Ithaca and London: Cornell University Press, 1969. Caricatures. First Edition. Cloth. 8vo, black cloth with silver lettering on spine, Introduction on "The Brothers Goncourt" by George J. Becker, with a historical Introduction entitled "The Terrible Year" by Paul H. Beik, illustrated with foldout "Map of Paris" as frontispiece & 6 full-page contemporary B&W cartoons, archival mylar-protected pictorial dust jacket (unclipped) depicting a cannon on wheels against a red background, lengthy excerpts from the Goncourt Journals, chronology, biographical notes, 334 pages. Near Fine / Very Good. Item #5892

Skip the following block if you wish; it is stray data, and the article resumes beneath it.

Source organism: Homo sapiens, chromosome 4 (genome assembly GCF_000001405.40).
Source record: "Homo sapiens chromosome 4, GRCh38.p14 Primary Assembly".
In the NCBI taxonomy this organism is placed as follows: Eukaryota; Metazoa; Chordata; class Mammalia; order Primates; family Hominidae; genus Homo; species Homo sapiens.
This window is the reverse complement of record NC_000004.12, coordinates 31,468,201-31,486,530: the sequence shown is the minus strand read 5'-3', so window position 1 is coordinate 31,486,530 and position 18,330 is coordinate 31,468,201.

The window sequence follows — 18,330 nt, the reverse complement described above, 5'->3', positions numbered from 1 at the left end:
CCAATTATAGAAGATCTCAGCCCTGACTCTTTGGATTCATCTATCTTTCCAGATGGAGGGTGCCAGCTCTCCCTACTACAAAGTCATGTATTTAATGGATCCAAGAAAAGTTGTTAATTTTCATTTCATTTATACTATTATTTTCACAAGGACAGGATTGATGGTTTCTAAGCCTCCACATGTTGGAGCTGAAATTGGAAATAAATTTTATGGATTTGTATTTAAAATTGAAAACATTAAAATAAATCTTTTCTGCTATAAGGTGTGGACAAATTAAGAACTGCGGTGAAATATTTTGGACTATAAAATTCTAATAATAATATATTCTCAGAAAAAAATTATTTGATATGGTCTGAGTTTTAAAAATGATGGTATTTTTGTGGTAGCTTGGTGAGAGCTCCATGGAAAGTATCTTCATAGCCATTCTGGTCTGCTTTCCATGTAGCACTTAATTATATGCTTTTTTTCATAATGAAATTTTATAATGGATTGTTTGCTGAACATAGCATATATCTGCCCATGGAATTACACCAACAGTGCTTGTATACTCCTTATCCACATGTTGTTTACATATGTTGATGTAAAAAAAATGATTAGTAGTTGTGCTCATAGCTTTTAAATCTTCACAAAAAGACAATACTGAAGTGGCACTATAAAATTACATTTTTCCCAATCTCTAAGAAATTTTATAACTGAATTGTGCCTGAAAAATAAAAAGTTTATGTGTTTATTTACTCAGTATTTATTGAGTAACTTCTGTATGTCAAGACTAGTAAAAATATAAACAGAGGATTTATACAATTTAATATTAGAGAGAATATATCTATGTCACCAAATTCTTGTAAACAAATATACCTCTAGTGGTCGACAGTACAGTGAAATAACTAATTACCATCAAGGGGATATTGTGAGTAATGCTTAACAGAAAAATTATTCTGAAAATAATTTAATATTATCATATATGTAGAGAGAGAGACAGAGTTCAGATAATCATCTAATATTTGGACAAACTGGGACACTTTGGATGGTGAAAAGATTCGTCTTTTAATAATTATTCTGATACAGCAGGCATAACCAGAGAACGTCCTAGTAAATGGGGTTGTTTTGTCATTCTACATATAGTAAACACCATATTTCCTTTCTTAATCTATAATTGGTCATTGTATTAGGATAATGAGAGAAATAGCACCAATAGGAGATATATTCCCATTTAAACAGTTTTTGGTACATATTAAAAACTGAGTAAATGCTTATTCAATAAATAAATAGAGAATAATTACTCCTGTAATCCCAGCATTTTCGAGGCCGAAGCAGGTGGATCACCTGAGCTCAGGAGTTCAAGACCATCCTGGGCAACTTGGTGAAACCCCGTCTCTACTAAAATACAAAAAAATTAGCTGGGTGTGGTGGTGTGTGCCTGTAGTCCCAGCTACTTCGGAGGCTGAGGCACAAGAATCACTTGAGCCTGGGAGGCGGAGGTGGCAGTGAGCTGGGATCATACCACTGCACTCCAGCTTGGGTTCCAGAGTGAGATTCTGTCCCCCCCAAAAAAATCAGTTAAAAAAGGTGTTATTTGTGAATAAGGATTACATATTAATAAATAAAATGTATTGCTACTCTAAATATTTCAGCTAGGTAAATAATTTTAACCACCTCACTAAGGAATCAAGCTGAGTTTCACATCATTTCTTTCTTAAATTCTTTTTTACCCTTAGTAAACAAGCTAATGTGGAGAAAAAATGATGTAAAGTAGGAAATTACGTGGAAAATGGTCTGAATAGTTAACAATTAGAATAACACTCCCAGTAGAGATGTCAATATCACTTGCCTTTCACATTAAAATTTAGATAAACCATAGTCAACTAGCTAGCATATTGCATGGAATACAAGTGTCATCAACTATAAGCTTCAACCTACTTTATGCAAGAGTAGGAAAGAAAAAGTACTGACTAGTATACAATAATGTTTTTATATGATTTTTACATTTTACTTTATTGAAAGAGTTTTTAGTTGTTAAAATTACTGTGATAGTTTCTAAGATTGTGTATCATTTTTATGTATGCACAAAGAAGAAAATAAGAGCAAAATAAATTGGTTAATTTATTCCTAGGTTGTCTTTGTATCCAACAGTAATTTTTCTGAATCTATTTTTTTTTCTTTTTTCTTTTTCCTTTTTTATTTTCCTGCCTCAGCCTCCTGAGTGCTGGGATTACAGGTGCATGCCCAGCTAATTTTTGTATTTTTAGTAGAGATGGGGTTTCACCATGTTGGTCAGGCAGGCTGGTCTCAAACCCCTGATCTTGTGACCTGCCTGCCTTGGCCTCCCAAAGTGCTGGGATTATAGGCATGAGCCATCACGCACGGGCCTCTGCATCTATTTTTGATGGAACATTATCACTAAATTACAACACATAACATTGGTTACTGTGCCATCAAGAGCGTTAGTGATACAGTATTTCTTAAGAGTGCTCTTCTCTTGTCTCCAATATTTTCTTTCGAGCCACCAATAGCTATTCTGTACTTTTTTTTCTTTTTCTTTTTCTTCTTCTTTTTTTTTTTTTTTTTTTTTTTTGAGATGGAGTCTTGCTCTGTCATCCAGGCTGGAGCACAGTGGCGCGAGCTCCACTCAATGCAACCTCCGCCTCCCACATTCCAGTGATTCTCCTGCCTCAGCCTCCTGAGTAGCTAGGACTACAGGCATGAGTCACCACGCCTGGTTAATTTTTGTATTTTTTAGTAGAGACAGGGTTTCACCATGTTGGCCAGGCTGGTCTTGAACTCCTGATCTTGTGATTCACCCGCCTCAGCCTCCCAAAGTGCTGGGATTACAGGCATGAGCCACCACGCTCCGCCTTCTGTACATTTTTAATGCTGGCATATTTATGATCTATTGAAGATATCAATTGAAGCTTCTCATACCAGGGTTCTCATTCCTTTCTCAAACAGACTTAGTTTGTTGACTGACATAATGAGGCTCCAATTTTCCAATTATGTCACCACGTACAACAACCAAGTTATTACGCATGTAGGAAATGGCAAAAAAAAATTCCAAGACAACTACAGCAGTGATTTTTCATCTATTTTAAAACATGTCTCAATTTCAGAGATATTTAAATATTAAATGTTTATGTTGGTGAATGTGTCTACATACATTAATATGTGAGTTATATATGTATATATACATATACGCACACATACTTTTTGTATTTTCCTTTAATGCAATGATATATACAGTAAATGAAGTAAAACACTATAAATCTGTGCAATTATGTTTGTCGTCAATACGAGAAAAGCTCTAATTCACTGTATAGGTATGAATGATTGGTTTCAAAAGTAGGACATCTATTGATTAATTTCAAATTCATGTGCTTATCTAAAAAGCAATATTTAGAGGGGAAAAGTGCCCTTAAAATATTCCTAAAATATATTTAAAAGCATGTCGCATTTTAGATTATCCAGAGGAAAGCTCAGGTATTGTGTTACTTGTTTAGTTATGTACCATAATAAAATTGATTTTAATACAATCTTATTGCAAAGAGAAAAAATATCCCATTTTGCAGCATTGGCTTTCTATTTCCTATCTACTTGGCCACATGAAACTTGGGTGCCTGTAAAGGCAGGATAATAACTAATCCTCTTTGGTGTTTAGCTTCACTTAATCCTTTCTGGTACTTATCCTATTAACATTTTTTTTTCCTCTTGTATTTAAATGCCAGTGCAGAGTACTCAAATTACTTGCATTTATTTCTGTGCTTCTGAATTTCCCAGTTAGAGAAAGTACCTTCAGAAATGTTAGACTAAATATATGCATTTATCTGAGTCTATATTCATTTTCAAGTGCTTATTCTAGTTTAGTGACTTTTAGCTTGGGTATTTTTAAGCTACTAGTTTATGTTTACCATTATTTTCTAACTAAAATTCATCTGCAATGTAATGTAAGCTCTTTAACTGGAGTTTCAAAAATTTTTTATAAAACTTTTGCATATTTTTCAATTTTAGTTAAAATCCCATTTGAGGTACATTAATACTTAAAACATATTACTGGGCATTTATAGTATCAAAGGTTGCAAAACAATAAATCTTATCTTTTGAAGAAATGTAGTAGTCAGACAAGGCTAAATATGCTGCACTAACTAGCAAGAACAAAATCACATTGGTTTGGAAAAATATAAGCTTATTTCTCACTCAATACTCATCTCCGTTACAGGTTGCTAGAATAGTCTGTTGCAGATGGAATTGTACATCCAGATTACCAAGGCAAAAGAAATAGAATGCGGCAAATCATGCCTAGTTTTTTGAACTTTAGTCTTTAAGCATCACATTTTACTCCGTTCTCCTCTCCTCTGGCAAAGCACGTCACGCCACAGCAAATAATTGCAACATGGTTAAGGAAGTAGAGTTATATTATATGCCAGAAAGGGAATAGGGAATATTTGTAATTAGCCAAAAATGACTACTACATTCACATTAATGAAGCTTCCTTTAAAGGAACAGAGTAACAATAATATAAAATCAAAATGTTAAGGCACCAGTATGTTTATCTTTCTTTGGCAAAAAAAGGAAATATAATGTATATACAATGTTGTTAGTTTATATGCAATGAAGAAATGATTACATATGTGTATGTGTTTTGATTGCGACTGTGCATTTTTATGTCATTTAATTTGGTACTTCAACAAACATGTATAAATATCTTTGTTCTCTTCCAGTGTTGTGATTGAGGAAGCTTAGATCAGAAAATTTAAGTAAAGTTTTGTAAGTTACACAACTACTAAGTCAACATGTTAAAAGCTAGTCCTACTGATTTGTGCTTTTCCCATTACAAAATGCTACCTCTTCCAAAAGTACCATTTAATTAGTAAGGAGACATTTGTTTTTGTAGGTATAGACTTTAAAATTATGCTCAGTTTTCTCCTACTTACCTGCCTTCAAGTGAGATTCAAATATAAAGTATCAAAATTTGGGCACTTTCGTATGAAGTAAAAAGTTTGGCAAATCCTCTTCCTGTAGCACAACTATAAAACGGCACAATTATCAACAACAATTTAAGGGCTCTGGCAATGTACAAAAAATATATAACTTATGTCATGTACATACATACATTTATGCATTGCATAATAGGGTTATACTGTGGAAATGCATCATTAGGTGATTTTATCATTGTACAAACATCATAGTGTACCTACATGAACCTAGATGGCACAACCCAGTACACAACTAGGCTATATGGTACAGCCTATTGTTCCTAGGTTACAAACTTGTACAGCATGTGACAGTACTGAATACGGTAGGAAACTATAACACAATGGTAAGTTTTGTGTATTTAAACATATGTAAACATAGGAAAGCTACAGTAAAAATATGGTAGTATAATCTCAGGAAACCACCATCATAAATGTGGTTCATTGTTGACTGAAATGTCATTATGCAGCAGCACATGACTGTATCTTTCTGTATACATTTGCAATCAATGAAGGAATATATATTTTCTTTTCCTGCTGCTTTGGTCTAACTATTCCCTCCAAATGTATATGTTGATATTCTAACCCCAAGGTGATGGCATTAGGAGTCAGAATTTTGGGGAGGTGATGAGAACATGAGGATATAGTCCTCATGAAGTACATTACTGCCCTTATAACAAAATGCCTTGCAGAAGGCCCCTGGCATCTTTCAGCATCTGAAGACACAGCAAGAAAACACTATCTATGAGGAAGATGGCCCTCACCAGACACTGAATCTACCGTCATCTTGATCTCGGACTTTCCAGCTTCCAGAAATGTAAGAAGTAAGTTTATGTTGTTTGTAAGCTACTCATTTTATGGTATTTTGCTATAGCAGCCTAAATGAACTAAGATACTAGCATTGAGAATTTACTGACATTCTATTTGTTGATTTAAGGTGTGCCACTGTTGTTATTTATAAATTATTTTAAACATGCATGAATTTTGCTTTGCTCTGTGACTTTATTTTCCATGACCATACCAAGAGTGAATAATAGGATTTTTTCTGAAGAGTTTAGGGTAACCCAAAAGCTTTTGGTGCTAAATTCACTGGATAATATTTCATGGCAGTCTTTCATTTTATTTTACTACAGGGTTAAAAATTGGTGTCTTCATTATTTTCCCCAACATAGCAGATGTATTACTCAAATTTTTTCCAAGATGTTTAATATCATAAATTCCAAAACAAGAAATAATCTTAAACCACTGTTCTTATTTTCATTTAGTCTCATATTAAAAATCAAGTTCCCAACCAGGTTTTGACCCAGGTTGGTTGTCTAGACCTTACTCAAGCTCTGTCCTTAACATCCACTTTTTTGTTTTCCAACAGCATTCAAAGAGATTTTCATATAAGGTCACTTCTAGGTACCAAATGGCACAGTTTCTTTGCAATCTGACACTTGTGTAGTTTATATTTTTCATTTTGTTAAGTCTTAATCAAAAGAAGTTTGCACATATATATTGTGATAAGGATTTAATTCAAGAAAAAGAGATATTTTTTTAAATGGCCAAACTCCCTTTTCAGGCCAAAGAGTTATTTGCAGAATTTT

After the defeat of Emperor Napoleon III in September 1870, the French Second Empire collapsed. Thereafter, the French Third Republic went to war with Prussia, which laid siege to Paris for four months. Within Paris during the siege, the Commune or Federe, which was a radical socialist and revolutionary government, attempted to rule Paris from 28 March to 28 May 1871.
In response, the regular French Army suppressed the Commune during "La semaine sanglante" ("The Bloody Week") beginning on 21 May 1871. The action by the Regulars led to a massacre. On paper, more than 100,000 Communards were killed, though many historians believe it was more like 25,000-35,000 killed, while roughly 750 government regulars died. Nearly 40,000 were arrested and over 7,000 deported.
A useful edition on this bloody event in late 19th century French history. Tight copy with clean, unfoxed pages and illustrations. Some chipping to edges of the dust jacket (unclipped).